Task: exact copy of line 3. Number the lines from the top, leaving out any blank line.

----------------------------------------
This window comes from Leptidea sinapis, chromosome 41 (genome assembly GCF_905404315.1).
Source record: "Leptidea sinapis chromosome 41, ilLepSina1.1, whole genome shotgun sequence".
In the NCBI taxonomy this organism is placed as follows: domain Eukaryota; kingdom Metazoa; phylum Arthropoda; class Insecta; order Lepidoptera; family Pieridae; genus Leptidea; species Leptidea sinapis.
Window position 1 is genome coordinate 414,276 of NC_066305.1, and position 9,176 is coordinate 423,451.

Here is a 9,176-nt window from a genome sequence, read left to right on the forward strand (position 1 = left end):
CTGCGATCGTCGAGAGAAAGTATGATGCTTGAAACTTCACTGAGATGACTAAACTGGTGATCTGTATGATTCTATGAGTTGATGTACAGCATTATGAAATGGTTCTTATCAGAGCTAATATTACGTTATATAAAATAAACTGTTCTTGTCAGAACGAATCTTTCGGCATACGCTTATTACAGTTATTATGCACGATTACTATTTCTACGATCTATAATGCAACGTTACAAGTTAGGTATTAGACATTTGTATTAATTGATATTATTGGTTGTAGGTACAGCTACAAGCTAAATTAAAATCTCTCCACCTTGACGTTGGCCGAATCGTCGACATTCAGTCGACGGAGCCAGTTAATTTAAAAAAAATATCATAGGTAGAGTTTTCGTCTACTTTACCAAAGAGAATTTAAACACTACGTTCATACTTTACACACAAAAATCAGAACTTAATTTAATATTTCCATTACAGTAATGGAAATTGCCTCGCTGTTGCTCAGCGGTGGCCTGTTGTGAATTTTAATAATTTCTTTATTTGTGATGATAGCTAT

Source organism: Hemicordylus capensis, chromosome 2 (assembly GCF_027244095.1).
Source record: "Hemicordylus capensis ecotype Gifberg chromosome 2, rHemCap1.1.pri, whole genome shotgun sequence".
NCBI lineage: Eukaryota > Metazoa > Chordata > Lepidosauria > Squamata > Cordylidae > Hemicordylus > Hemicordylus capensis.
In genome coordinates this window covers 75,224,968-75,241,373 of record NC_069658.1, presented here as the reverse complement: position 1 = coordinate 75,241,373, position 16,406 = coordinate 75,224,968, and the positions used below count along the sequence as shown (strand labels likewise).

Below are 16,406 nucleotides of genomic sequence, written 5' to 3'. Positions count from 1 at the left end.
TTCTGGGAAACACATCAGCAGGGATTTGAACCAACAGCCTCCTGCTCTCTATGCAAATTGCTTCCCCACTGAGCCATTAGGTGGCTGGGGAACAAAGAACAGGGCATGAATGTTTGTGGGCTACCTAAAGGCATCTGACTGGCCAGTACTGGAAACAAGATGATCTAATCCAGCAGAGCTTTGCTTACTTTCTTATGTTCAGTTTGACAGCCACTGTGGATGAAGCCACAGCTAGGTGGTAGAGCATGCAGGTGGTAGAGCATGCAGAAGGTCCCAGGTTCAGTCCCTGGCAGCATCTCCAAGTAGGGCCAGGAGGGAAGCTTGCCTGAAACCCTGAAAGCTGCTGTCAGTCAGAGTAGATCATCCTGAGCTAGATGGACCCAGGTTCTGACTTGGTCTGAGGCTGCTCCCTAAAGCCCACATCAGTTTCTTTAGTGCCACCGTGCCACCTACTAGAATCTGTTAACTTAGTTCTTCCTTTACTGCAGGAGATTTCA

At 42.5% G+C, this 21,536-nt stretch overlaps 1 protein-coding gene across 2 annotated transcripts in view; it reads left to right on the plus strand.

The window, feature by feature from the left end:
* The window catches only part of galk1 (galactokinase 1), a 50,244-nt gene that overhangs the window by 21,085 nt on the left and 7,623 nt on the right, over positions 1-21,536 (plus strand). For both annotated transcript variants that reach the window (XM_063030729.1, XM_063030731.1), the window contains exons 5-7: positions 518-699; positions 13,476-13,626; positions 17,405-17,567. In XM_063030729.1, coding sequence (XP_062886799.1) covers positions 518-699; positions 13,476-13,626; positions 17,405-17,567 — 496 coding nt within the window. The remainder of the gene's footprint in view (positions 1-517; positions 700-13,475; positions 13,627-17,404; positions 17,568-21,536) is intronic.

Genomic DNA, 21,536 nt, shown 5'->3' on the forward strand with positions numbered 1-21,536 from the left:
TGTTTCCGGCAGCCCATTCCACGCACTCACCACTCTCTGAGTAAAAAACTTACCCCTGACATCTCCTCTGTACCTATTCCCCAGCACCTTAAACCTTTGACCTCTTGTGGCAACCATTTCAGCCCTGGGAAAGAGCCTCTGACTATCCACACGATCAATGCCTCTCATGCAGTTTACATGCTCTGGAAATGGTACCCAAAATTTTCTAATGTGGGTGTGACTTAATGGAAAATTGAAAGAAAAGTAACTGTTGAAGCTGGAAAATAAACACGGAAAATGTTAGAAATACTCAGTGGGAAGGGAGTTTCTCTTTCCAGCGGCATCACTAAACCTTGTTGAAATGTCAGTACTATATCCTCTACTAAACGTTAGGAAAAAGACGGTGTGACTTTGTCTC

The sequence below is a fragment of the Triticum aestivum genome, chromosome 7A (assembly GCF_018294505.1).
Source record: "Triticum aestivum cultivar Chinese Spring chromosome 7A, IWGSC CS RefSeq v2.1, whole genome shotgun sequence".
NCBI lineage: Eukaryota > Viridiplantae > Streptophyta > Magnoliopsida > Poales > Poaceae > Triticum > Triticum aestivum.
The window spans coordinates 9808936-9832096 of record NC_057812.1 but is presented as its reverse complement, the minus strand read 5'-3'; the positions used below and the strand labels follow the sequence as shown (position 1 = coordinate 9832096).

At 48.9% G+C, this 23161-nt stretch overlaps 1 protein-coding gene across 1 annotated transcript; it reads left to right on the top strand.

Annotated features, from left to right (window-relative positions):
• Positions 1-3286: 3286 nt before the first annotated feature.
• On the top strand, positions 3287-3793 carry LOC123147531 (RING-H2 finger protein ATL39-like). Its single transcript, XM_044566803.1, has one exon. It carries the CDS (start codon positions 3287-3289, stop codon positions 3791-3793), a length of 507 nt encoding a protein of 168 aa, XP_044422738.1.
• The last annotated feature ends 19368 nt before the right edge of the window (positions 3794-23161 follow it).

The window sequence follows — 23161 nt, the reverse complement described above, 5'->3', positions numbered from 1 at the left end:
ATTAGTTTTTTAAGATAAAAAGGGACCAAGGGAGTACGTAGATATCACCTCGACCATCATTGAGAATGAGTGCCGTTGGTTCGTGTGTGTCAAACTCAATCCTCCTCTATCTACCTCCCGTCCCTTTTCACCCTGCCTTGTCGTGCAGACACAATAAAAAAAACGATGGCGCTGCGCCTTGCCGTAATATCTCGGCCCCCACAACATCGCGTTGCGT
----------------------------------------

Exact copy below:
In the NCBI taxonomy this organism is placed as follows: domain Eukaryota; kingdom Metazoa; phylum Arthropoda; class Insecta; order Lepidoptera; family Pieridae; genus Leptidea; species Leptidea sinapis.